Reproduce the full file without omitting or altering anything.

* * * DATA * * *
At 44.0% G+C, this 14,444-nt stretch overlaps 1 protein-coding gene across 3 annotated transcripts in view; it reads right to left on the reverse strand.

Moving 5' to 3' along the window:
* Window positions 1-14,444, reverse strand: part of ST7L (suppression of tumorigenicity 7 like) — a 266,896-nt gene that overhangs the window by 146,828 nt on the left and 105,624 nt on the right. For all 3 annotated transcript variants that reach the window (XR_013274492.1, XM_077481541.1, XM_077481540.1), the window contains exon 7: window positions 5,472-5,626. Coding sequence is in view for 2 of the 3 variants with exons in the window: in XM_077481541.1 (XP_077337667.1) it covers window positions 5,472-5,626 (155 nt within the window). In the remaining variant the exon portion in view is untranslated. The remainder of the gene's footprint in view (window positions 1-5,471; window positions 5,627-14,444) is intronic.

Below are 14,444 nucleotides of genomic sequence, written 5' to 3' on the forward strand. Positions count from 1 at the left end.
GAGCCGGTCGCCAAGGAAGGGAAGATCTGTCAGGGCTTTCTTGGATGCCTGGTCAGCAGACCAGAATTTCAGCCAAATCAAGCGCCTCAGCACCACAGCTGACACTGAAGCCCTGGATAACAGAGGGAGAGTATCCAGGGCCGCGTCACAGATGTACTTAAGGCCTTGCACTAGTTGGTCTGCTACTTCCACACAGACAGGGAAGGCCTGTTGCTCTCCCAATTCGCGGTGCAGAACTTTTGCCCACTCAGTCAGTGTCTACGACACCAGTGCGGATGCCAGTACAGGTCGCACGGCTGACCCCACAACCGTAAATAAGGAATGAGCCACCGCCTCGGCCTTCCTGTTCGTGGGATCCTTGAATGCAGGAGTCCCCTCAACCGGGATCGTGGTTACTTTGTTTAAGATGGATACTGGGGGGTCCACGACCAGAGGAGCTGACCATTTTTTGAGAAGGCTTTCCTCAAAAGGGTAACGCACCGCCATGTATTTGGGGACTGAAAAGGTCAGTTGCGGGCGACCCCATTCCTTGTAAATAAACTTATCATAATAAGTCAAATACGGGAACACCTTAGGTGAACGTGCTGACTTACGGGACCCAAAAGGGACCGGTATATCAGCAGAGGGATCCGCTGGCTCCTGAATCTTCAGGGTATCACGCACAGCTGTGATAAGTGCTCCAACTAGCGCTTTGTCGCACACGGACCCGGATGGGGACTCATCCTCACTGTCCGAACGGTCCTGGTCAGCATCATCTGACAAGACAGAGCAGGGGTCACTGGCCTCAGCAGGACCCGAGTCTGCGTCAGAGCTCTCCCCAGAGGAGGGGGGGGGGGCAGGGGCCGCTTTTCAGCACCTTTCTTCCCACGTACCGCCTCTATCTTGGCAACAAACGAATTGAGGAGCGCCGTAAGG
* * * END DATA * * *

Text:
At 44.0% G+C, this 14,444-nt stretch overlaps 1 protein-coding gene across 3 annotated transcripts in view; it reads right to left on the reverse strand.

Moving 5' to 3' along the window:
* Window positions 1-14,444, reverse strand: part of ST7L (suppression of tumorigenicity 7 like) — a 266,896-nt gene that overhangs the window by 146,828 nt on the left and 105,624 nt on the right. For all 3 annotated transcript variants that reach the window (XR_013274492.1, XM_077481541.1, XM_077481540.1), the window contains exon 7: window positions 5,472-5,626. Coding sequence is in view for 2 of the 3 variants with exons in the window: in XM_077481541.1 (XP_077337667.1) it covers window positions 5,472-5,626 (155 nt within the window). In the remaining variant the exon portion in view is untranslated. The remainder of the gene's footprint in view (window positions 1-5,471; window positions 5,627-14,444) is intronic.

Below are 14,444 nucleotides of genomic sequence, written 5' to 3' on the forward strand. Positions count from 1 at the left end.
GAGCCGGTCGCCAAGGAAGGGAAGATCTGTCAGGGCTTTCTTGGATGCCTGGTCAGCAGACCAGAATTTCAGCCAAATCAAGCGCCTCAGCACCACAGCTGACACTGAAGCCCTGGATAACAGAGGGAGAGTATCCAGGGCCGCGTCACAGATGTACTTAAGGCCTTGCACTAGTTGGTCTGCTACTTCCACACAGACAGGGAAGGCCTGTTGCTCTCCCAATTCGCGGTGCAGAACTTTTGCCCACTCAGTCAGTGTCTACGACACCAGTGCGGATGCCAGTACAGGTCGCACGGCTGACCCCACAACCGTAAATAAGGAATGAGCCACCGCCTCGGCCTTCCTGTTCGTGGGATCCTTGAATGCAGGAGTCCCCTCAACCGGGATCGTGGTTACTTTGTTTAAGATGGATACTGGGGGGTCCACGACCAGAGGAGCTGACCATTTTTTGAGAAGGCTTTCCTCAAAAGGGTAACGCACCGCCATGTATTTGGGGACTGAAAAGGTCAGTTGCGGGCGACCCCATTCCTTGTAAATAAACTTATCATAATAAGTCAAATACGGGAACACCTTAGGTGAACGTGCTGACTTACGGGACCCAAAAGGGACCGGTATATCAGCAGAGGGATCCGCTGGCTCCTGAATCTTCAGGGTATCACGCACAGCTGTGATAAGTGCTCCAACTAGCGCTTTGTCGCACACGGACCCGGATGGGGACTCATCCTCACTGTCCGAACGGTCCTGGTCAGCATCATCTGACAAGACAGAGCAGGGGTCACTGGCCTCAGCAGGACCCGAGTCTGCGTCAGAGCTCTCCCCAGAGGAGGGGGGGGGGGCAGGGGCCGCTTTTCAGCACCTTTCTTCCCACGTACCGCCTCTATCTTGGCAACAAACGAATTGAGGAGCGCCGTAAGG